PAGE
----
Multiple Continents of Tastings

I figure since you can’t easily travel the world (time, money, etc), why not just grab a bottle of wine to check it out.  So, the past few weeks I’ve explored most of the world.  Between the Georgian wine I posted about recently (have some new bottles to be opened soon…) I have also checked out the following great vinos…

1) Chateau St. Jean, Pinot Noir, CA — (though this is Sonoma, think of Napa and support the locals by buying a bottle of Napa wine.  They’ve had aftershocks after the big quake on Sunday.) Amazing, amazing CA Pinot — cherry and some leather.  Was enjoyed with salmon.



2)  Phebus, Malbec (Reserve), Mendoza, Argentina.  Very nice.  Berries, some chocolate.  Can find it for about $10.

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3) Klein Steenberg Sauvignon Blanc, South Africa.  Light, pineapple, peach and grass notes.  Great for enjoying on a sunny afternoon or with fish or salad.  And, screwtop for easy access.  About $12.



4) Pfeffingen Weilberg Riesling, Germany. (Note: that site doesn’t stay in English the whole time)  Nice and dry!  Some stone fruit, various other amazing mineral flavors.  Paired it with a pea and garlic gazpacho with grilled chicken.  Perfect!  It’s been in my wine rack for awhile so not sure the cost, but online I’m finding about $30.



Man’s Best Friend

I get a call from a friend the other night telling me she has to put her 10-year old black lab down today.  Slam!  Not what I was expecting, or wanting, to hear.  Needed to go over to see her, and him (the dog), man’s best friend, one last time.  My friend picked up some wine to honor him — LAB.  It’s a winery in Portugal and they have 2 blends, a red and a white, both screw tops.  The red was fruity and had a bit of spice to it.  The white was crisp and citrusy.  And, both under $10.  I would give you a link to the site but it’s under construction.  We enjoyed this while playing with the black lab one more night.  May man’s best friend rest in peace.

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Georgia on my Mind

When you read the title, is this the first thing that pops into your head?

Well, Ray Charles, while you’re thinking about a lady, I am exploring the world.  Some people equate Georgia to peaches.  Last night I equated it to grapes.  And I’m talking about jumping across the Atlantic to a new country and trying some very unique new wine, not just simple fruit.

First, we likely know where the state of GA is but can we pinpoint the country?  Crash course:


Until a few weeks ago I had never heard of Georgian wine.  Apparently, Georgia is about the oldest wine region in the world.  It’s where the world’s first grapevines were cultivated, oh, some 8,000 years ago.  But who’s counting?  They have about half a dozen key wine regions in the country.

Last night my first sampling form the country was Teliani Valley Saperavi.  It was about $10 bottle from Total Wine in VA.  The nose has leather and smoke.  When drinking it, medium body, with some light fruit notes.  Just very, very unique.  For ten bucks, totally worth it.  There were several others at the store, about $5 more, so will have to check them out.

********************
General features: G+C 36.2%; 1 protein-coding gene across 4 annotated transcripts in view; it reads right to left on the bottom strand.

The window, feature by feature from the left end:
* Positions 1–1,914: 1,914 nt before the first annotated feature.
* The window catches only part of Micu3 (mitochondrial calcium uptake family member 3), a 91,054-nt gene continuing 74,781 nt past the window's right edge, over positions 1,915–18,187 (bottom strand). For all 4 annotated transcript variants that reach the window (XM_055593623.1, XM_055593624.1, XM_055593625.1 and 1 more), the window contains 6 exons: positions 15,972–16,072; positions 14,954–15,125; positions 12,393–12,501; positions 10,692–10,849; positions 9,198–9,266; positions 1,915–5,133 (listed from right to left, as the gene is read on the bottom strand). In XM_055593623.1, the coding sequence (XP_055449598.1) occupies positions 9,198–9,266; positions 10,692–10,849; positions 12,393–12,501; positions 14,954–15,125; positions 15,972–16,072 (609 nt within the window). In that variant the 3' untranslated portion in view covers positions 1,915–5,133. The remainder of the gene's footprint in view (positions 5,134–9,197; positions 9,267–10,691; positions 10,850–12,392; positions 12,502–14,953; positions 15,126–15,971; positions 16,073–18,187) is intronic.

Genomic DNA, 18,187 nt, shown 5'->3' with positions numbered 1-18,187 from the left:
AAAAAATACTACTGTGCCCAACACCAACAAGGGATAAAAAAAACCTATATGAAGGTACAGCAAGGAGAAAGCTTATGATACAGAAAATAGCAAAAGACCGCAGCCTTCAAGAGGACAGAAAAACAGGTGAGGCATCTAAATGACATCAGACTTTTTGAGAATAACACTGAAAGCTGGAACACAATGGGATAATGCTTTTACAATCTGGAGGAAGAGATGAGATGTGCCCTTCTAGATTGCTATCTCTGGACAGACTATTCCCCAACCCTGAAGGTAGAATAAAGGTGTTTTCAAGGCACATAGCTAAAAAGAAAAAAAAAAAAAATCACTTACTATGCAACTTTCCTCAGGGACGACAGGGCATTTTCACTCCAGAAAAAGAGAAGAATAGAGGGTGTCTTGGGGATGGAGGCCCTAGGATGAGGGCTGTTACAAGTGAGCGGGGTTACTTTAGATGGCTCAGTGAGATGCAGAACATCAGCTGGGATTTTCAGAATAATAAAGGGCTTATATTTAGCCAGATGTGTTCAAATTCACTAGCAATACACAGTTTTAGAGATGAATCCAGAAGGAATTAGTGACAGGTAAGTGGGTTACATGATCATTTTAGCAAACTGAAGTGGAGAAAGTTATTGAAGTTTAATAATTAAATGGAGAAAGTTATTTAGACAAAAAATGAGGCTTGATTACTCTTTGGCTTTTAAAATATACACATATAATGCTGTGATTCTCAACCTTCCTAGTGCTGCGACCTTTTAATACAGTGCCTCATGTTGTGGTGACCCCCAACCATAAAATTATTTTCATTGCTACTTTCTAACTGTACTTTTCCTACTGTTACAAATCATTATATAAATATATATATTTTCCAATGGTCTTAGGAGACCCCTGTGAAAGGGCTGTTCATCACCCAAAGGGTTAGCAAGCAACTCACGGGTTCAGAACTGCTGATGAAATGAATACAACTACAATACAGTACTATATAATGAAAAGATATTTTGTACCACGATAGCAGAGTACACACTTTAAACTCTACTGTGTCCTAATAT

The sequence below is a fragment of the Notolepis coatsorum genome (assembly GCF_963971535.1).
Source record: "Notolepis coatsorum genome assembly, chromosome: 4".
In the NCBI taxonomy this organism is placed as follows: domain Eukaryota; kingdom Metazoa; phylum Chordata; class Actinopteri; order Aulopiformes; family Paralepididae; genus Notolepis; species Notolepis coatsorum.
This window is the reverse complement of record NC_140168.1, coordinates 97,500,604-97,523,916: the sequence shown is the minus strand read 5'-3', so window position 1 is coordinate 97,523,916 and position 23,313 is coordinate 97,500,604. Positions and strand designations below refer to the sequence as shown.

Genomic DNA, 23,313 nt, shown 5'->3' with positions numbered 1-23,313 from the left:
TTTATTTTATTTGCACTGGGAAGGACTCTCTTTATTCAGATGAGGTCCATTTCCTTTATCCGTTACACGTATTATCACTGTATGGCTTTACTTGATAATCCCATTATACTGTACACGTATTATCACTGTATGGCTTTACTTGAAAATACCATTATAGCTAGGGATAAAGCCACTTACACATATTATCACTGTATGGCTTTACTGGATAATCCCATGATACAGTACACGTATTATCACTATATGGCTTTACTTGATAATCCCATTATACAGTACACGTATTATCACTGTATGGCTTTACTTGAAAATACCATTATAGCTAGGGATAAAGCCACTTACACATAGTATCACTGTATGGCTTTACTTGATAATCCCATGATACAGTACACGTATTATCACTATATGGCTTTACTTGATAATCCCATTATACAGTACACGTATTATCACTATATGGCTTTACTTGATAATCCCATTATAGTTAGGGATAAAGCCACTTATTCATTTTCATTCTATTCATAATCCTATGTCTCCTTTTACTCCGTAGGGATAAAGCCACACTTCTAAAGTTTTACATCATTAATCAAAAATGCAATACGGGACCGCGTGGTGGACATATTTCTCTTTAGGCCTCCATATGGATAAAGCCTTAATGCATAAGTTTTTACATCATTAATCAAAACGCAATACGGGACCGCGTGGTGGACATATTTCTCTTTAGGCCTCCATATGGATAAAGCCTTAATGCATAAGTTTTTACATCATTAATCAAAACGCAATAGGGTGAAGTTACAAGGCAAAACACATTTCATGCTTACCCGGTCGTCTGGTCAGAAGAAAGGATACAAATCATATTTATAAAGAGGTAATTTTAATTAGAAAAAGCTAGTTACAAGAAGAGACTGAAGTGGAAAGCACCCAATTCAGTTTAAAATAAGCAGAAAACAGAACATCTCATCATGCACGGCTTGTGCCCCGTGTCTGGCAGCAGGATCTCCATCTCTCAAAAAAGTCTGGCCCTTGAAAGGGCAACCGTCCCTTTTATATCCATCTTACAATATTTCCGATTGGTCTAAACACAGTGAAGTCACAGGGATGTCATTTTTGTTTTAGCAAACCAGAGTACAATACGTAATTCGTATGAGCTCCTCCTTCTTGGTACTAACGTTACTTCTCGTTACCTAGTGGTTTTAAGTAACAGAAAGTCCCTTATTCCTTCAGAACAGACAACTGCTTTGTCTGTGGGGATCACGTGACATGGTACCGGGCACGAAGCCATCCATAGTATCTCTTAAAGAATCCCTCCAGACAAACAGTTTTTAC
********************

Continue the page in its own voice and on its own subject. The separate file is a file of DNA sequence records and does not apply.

If you’ve had Georgian wine(s), please share your thoughts!  Would love to hear what you think about them.



Italian Find

I will admit, I lean hard towards new world wines.  I have no problem with others but don’t seek them out.  Had some friends over recently who brought a nice Italian vino and wow, that is what reminded me I need to remember where wine started.  We enjoyed Savuto Odoardi, which is a blend of Gaglioppo, Greco Nero, Nerello Cappuccio, Magliocco Canino and Sangiovese.  Just great tastes all around, and it didn’t even breathe much.  Looking online, retails for $13-$18, depending on where you live.




Wine Class #2

Had my second wine class the other day and learned more about that great beverage.  There was interesting info about labeling and the differences between Old and New World wines.  Think about when you buy a bottle of French vs. a bottle of California wine.  Which label is easier to read — ignoring any potential language barriers?

For Old World, they must (still and will likely always) include:

-Protected Designation of Origin (PDO)
-Protected Geographical Indication (PGI)
-Color (red, rose, white)
-Sweetness (dry, medium-dry, medium-sweet, sweet)

For New World, simple:

-brand name
-grape varietal(s)
-geographical areas (Sonoma, Western Cape South Africa)

After that we discussed the background and intricacies of Chardonnay and Pinot Noir, and of course had to sample some.  This week we tasted 8 wines (2 were not of the aforementioned varietals):


#1 2012 Sylvaine & Alain Norman La Roche Vineuse
Macon – Burgundy, France


#2  2011 Butternut Chardonnay


#3 2012 Hendry Unoaked
Napa Valley, California


Pinot Noir

#4 2011 Domaine Bernard Moreau et Fils Bourgogne Rouge
Burgundy, France


#5 2011 Baileyana Firepeak
Edna Valley, California


#6 2009 Maude
Central Otago, New Zealand (this is the most southern wine area in the world)



#7 2011 Chateau du Basty Regnie
Beaujolais, France



#8 2012 Ken Forrester Petit Pinotage
Stellenbosch, South Africa